This is no Star Wars. The propulsion method suggested in the sci-fi series has just seen a major breakthrough. Indeed, we are talking about ion drive, the source of propulsion found in TIE fighters, but of course, that was a sci-fi thing and this is the real deal. The researchers at MIT has made history when it successfully flown an ionic wind-powered aircraft.
Unlike conventional aircraft that uses propellers, rotors, or turbine to create thrust, ion-powered aircraft is completely static, i.e. it has zero moving parts, and therefore completely silent. In the test flight, the 5-meter (16-foot) wing span, 5 lbs (2.7 kilograms) glider managed to cover a distance of 60 meters (197 feet, which is pretty much the limit of the gym where the test took place).
The flight was repeated no less 10 times, with the same result each time and thus proving that it can produce enough ionic thrust for sustain flight. This propulsion system is not new though. The principle of ionic wind, AKA electroaerodynamic thrust, was first identified in the 1920s.
The principle describes that a wind, or thrust, can be produced “when a current is passed between a thing and thick electrode,” and “if enough voltage is applied, the air in between the electrodes can produce enough thrust to propel a small aircraft.”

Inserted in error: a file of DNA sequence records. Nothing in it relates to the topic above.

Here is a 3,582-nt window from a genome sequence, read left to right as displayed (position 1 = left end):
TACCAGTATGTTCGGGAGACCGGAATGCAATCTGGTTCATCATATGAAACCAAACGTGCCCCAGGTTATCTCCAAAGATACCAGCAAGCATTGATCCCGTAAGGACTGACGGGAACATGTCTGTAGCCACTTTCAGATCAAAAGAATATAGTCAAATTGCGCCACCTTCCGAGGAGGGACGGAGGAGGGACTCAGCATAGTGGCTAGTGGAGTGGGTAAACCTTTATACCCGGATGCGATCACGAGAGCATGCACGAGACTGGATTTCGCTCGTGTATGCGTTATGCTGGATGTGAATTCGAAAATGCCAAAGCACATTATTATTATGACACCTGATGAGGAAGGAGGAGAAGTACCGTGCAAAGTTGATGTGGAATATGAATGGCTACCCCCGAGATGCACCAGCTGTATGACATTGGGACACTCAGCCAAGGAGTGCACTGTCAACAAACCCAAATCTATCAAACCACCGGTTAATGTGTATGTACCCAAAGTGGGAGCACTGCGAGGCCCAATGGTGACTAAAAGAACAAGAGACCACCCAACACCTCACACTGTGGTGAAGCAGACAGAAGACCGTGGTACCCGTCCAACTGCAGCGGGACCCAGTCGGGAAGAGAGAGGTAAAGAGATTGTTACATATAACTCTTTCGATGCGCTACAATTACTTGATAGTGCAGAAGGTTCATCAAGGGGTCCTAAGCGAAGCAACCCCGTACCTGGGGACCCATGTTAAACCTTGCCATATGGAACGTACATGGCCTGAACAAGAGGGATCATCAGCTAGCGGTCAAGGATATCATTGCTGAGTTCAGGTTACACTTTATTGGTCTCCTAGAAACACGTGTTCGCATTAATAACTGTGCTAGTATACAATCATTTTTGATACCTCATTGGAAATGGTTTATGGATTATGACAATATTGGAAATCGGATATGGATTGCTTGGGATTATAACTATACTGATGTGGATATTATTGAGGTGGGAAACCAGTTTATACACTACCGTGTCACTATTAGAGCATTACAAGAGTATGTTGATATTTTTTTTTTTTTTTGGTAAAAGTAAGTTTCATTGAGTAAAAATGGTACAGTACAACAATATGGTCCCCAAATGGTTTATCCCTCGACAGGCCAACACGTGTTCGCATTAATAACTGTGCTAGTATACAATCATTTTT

The challenge here is providing enough voltage without weighing the aircraft down, which is exactly what MIT achieved. A specially designed power supply converts the lithium polymer batteries’ output (40,000 volts) to a sufficiently high voltage required to propel the plane.
Here’s what happen when enough voltage is introduced:
“Once the wires are energized, they act to attract and strip away negatively charged electrons from the surrounding air molecules, like a giant magnet attracting iron filings. The air molecules that are left behind are newly ionized, and are in turn attracted to the negatively charged electrodes at the back of the plane… as the newly formed cloud of ions flows toward the negatively charged wires, each ion collides millions of times with other air molecules, creating a thrust that propels the aircraft forward.”
Before you get too excited over this development and expect the aircraft you board the next is ion-powered, you have to know the technology is pretty much still in its infancy. It took a long time to get where it is today and therefore, it will take even longer until earthlings can zip around in ion drive vehicles. Perhaps, your grandson’s children will be able to witness it. Maybe.
Meanwhile, you can learn more in the video below.